Woman in conversation

Why Can't We Remove the Stigma of Mental Illness?

Why is there no stigma when it comes to discussing our genetically inherited conditions like thyroid disorders or high blood pressure, but when it comes to mental illness there is a negative connotation that causes us shame or embarrassment?

Depression, bi-polar disorder, and eating disorders are no different than the BRCA gene you inherited from your mother’s side of the family. It is the lack of education on mental conditions, lack of shared experiences, that create the lack of treatment options and perpetuate this stigma.

I fell victim to this line of thinking when our 12-year-old daughter was first diagnosed with anorexia. I thought I knew what it was but no movie or book I had watched or read in my growing up years gave an accurate depiction of the insidiousness of an eating disorder. Instead of being transparent about the horrors our child and our family were dealing with, we hid her illness under the guise of a “heart condition” so that there would be no negative judgement of our daughter or our parenting.

We thought we were protecting our family. Looking back now, I realize we were just perpetuating the problem. Over the four years that our daughter was taken hostage by her anorexia, we had to be our own teachers. It was like detective work. Despite living in a suburb outside a major city, there was a lack of treatment options. We spent months on internet research, years on different treatment approaches, and every day connecting with other families living this nightmare through Facebook support groups desperate to find a clue on how to help our daughter.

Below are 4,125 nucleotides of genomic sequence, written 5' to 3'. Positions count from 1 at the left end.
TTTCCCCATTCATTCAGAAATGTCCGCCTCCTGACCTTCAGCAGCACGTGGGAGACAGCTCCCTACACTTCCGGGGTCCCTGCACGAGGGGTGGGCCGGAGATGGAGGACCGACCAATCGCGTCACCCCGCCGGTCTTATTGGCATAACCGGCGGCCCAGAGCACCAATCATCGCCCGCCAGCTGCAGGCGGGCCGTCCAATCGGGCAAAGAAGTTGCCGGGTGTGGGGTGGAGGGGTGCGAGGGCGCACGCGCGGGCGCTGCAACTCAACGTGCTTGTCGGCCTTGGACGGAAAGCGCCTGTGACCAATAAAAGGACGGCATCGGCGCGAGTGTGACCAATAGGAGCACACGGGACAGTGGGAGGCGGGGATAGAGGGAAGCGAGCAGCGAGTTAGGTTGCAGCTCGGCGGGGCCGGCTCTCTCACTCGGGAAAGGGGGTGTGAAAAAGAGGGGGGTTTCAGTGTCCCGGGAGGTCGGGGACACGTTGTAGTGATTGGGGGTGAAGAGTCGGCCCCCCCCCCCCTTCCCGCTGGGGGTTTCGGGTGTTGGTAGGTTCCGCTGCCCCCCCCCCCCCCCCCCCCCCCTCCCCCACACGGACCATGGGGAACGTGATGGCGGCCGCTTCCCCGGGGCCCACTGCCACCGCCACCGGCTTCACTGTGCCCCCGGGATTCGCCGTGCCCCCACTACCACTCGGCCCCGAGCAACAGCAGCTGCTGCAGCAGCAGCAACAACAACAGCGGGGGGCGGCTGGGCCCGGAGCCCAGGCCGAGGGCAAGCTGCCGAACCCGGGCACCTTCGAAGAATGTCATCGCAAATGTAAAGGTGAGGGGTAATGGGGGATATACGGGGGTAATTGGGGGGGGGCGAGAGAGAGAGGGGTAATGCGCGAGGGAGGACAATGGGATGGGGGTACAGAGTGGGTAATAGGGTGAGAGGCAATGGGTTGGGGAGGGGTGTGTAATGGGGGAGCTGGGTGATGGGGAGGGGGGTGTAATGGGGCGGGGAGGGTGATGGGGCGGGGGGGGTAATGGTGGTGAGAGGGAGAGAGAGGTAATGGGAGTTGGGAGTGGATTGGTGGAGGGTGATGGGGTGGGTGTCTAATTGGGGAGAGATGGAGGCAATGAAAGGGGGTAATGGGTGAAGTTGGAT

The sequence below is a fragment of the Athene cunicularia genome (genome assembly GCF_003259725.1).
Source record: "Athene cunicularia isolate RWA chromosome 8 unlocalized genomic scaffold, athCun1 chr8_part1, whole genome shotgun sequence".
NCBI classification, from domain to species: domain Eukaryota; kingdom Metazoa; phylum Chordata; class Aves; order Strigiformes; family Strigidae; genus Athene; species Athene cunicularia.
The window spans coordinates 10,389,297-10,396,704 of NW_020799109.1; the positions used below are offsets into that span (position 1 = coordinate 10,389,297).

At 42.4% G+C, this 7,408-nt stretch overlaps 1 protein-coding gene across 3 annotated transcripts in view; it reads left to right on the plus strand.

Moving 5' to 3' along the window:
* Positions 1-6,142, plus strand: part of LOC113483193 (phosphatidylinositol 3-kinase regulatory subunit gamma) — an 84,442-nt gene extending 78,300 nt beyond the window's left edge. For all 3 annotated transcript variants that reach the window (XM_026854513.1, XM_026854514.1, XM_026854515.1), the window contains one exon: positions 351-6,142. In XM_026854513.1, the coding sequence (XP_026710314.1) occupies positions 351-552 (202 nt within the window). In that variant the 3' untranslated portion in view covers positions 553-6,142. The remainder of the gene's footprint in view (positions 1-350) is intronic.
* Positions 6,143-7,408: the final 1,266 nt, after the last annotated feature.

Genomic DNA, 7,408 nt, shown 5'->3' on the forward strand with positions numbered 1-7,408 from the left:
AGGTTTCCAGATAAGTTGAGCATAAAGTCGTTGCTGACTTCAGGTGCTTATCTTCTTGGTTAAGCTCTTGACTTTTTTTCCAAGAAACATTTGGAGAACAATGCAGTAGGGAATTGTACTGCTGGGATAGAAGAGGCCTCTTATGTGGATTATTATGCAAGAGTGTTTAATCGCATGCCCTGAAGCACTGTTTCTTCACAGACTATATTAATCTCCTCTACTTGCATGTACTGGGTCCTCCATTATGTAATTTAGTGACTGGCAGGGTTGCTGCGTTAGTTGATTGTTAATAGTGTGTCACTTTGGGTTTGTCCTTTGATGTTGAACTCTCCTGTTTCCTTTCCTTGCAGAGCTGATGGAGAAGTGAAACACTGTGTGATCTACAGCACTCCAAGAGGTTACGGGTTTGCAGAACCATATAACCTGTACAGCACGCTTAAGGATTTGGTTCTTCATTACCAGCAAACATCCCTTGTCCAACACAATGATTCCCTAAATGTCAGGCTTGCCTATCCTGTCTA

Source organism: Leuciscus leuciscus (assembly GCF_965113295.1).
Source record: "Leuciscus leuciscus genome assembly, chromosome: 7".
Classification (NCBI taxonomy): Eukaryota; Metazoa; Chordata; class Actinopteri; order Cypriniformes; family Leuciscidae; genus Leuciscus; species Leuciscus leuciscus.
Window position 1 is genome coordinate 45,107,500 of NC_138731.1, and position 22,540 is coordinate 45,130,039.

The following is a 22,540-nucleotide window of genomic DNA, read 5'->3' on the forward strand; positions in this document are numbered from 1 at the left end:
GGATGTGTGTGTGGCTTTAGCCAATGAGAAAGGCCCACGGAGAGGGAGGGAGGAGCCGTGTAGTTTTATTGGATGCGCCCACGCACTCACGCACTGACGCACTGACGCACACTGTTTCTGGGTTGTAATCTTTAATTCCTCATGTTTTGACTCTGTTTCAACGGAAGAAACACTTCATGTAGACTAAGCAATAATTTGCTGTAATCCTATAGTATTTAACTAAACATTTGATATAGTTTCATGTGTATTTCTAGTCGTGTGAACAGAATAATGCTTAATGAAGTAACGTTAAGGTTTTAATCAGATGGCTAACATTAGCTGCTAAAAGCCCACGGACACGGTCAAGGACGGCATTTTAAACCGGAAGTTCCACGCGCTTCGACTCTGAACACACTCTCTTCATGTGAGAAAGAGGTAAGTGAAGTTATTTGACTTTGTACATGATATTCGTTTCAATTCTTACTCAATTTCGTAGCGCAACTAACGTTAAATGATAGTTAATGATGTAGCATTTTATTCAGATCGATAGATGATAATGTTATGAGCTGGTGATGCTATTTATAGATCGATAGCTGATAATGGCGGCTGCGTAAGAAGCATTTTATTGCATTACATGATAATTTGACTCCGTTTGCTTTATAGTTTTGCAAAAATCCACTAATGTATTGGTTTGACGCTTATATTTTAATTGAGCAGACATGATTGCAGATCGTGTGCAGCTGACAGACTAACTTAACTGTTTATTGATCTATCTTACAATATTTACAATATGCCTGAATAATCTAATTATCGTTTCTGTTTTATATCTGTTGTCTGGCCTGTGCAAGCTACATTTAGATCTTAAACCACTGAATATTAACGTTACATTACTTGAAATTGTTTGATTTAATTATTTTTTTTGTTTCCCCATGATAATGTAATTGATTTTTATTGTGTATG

At our first family day at the first treatment center where our daughter stayed, the therapist asked us to describe what being in “recovery” would look like. Of course, our description included a list of behaviors that would indicate the absence of any sign of the eating disorder. Our expectations were not realistic as we learned that what we were describing was the state of being fully “recovered.”

It has been seven years since that first diagnosis and almost four years that our daughter has been in “recovery” from anorexia. Recovery is hard work. Fighting the way your brain is biologically programmed to think is equivalent to a double course load or holding two full time jobs. She did not choose this condition in the same way a person does not choose to have cancer. “Recovered” from an eating disorder is somewhat equivalent to “remission” in the cancer world. No detectable sign on the most sensitive imaging technology, which unfortunately for living with both conditions, does not mean it is gone forever.

When a child is sadly diagnosed with cancer, the whole community rallies together. Fundraisers are held, t-shirts are designed, meals are prepared, and there is an outpouring of love and support. When a child is diagnosed with an eating disorder, the family suffers in silence. We need to change this.

Removing judgement on mental illness means opening the door to earlier diagnoses, treatment, and better outcomes. Once we realize how common these conditions are, we can collectively demand better treatment options that are easily accessible and most importantly covered by all insurance companies.

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